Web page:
This result was slightly better still, leaving us very impressed overall with the performance of TunnelBear.
A fact worthy of special mention at this point is that TunnelBear’s knowledge base discusses the issue of performance, openly admitting that connecting via VPN can have an impact on performance:
The performance we recorded was well within the 75-85% range promised, and extended viewing of both UK and US streaming media services was reliable, with no more buffering than could reasonably be expected for our connection speed.
TunnelBear’s compatibility list is small: Windows (XP to 8), Mac OS X (10.6.8 or above), iOS (5.0 or later) and Android (ICS or later).
While this small compatibility list covers all the most popular bases, Linux users or those who wish to VPN through routers and other devices are out of luck.
We decided to take the iOS version for a quick test drive using an iPhone:
TunnelBear on the iPhone
Configuring a VPN service on iOS often involves typing logons, passwords and secret phrases into settings screens. Fortunately, we noticed that TunnelBear has an iOS app all of its own. We searched for the app in the App Store and downloaded it to our device.
Loading the app promoted us for our username and password. Obviously we already had this, having registered via the desktop version.
When we first entered the app, it asked for permission to install device settings. This, surprisingly took us to our Safari browser, which in turn installed some VPN profiles on our device.
At this point, we were a little disappointed to find that the app is really only a front-end for the iPhone’s existing VPN capabilities. While the app does hold beginners by the hand very well, it’s not as truly “one click” as the desktop version.
Unfortunately our disappointment continued when we ran some speed tests. Connecting via VPN resulted in download speeds of 3.12Mbps and 1.65Mbps to the UK and USA respectively. This was using the same WiFi network as we had used for the Mac tests.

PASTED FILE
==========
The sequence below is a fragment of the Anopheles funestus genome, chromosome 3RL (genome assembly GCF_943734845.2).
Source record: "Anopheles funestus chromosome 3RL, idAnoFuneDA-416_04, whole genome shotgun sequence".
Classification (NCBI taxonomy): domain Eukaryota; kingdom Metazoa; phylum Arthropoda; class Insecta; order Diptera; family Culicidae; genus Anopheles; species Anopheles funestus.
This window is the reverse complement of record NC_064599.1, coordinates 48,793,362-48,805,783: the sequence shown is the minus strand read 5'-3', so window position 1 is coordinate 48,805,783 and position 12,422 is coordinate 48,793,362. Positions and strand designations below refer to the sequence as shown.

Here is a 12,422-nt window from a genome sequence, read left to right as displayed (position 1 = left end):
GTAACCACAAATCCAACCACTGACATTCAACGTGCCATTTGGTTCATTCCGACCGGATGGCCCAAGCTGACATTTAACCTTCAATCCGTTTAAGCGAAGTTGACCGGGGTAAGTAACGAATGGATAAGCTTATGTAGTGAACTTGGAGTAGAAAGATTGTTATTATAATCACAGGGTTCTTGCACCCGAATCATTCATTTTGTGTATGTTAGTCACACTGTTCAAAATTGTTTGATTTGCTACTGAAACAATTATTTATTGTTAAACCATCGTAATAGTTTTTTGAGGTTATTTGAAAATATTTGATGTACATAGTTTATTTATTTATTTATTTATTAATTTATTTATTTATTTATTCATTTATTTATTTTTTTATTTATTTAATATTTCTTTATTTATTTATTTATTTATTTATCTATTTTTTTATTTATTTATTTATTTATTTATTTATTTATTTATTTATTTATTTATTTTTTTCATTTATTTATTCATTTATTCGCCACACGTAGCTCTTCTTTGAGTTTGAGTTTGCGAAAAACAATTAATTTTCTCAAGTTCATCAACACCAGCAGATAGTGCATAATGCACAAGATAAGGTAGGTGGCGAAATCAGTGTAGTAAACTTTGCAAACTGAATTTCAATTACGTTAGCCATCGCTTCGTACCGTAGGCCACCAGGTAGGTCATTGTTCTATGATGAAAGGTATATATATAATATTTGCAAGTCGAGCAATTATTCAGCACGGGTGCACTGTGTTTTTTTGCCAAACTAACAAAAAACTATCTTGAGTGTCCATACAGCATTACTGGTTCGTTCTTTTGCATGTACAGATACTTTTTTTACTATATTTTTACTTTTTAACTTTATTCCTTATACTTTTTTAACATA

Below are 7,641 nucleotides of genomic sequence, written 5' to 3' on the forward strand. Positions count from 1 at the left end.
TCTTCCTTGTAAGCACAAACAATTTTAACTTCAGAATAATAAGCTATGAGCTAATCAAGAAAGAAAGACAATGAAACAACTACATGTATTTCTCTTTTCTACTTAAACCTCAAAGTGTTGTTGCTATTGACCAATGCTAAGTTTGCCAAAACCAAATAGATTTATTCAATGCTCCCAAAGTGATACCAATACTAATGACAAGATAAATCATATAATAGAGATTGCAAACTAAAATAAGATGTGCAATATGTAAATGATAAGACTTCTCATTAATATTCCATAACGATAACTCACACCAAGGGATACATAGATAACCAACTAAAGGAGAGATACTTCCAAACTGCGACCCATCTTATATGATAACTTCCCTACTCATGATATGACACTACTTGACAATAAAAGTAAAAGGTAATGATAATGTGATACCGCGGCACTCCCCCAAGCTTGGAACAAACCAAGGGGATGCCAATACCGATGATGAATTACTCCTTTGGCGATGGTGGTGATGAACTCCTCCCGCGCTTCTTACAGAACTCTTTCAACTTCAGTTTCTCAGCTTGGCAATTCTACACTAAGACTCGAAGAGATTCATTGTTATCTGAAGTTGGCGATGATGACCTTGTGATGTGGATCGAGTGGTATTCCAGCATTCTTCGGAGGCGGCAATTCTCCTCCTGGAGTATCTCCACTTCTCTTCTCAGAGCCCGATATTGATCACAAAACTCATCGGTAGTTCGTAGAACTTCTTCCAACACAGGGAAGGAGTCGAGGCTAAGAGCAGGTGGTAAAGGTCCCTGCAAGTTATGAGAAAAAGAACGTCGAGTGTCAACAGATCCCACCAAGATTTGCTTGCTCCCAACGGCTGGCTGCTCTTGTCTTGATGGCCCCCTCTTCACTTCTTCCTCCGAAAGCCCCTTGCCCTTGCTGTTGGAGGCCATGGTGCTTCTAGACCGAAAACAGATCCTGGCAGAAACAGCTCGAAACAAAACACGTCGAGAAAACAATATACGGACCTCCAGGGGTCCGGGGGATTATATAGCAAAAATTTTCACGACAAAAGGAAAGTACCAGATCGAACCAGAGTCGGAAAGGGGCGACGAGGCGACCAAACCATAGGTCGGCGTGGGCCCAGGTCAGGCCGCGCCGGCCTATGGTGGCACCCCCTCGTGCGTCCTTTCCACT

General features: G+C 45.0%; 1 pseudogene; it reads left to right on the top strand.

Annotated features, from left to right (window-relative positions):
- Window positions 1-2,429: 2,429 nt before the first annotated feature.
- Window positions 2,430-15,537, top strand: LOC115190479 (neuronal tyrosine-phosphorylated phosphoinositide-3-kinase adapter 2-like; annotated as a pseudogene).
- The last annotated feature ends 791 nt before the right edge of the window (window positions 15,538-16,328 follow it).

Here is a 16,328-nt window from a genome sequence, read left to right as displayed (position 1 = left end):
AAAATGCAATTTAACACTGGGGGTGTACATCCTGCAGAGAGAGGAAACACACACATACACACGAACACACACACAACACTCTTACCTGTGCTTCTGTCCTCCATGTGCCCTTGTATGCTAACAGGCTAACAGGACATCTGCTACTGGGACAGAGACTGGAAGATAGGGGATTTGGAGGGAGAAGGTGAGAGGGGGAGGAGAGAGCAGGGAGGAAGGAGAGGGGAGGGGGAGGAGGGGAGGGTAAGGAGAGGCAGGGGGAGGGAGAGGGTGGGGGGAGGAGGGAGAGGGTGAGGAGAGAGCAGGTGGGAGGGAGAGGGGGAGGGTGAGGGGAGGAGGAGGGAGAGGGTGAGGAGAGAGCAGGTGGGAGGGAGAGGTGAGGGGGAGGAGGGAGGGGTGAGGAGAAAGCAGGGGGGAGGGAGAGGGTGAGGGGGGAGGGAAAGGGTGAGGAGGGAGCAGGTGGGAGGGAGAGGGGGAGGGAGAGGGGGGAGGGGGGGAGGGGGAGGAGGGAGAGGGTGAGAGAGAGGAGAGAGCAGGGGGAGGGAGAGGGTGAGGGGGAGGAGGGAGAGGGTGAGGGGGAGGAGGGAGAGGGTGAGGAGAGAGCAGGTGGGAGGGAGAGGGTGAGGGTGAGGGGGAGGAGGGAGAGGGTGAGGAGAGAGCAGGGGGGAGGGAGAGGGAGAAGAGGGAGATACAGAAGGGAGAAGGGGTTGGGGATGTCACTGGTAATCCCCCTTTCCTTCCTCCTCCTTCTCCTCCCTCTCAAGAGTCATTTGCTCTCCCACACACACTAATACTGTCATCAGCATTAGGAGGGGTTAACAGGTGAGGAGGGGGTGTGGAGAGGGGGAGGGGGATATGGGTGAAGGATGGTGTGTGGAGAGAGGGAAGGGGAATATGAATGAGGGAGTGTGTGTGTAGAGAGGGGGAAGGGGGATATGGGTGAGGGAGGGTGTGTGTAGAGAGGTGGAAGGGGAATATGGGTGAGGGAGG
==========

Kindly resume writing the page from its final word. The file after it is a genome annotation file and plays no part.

This seems to indicate that the mobile version uses a different VPN technology. We were keen to investigate this, but were unable to tinker with the settings for the VPN profiles TunnelBear created automatically.
All-in-all, we felt it a shame that the mobile version didn’t live up to the high standards set by its desktop equivalent.
Unusually, TunnelBear doesn’t provide an online customer area for registered users. Instead, everything is handled “in app” via a username and password. There’s a “forgot password” link available on both the desktop and mobile app.
Slick, stylish and simple approach
Great performance from Mac version
Great online knowledge base
Limited free version available
We weren’t so sure about
No access to settings for enthusiasts
Constant need to reenter login details when starting the program
Mobile version doesn’t live up to the desktop version’s high standards
Slow response to our support query
TunnelBear’s desktop service is fantastic at what it sets out to do. If all you need is a service that allows you to gain a US or UK IP address then look no further. However, we were disappointed with the mobile performance on iOS, and it’s a shame the slick approach doesn’t extend to a support department that answers queries quickly.
Even with these shortcomings taken into account, TunnelBear gets a strong recommendation. The majority of potential VPN customers just want something simple that lets them watch their favorite TV shows. TunnelBear does just that, and in a modern stylish way that makes it a pleasure to use.